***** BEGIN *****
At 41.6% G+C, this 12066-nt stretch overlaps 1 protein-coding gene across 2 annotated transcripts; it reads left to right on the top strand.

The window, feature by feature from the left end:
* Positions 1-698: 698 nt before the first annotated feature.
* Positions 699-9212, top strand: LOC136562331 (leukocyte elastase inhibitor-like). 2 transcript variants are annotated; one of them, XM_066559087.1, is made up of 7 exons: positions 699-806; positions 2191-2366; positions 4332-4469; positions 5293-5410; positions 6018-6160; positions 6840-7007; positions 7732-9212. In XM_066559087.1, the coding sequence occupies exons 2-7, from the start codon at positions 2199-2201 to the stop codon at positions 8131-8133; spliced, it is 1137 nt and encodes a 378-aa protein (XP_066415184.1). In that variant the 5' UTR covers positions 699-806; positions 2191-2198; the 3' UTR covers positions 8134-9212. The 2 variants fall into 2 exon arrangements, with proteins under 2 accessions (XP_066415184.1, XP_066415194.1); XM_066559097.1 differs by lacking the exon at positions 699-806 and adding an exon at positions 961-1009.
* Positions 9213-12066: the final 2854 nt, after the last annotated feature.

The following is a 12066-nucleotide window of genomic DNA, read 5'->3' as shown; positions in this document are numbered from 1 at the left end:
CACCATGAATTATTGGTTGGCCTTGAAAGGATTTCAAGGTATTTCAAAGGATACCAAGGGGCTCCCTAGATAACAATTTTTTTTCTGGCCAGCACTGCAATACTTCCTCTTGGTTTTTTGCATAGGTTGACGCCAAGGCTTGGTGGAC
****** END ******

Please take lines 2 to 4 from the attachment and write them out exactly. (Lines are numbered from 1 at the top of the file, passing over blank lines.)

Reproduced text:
The window, feature by feature from the left end:
* Positions 1-698: 698 nt before the first annotated feature.
* Positions 699-9212, top strand: LOC136562331 (leukocyte elastase inhibitor-like). 2 transcript variants are annotated; one of them, XM_066559087.1, is made up of 7 exons: positions 699-806; positions 2191-2366; positions 4332-4469; positions 5293-5410; positions 6018-6160; positions 6840-7007; positions 7732-9212. In XM_066559087.1, the coding sequence occupies exons 2-7, from the start codon at positions 2199-2201 to the stop codon at positions 8131-8133; spliced, it is 1137 nt and encodes a 378-aa protein (XP_066415184.1). In that variant the 5' UTR covers positions 699-806; positions 2191-2198; the 3' UTR covers positions 8134-9212. The 2 variants fall into 2 exon arrangements, with proteins under 2 accessions (XP_066415184.1, XP_066415194.1); XM_066559097.1 differs by lacking the exon at positions 699-806 and adding an exon at positions 961-1009.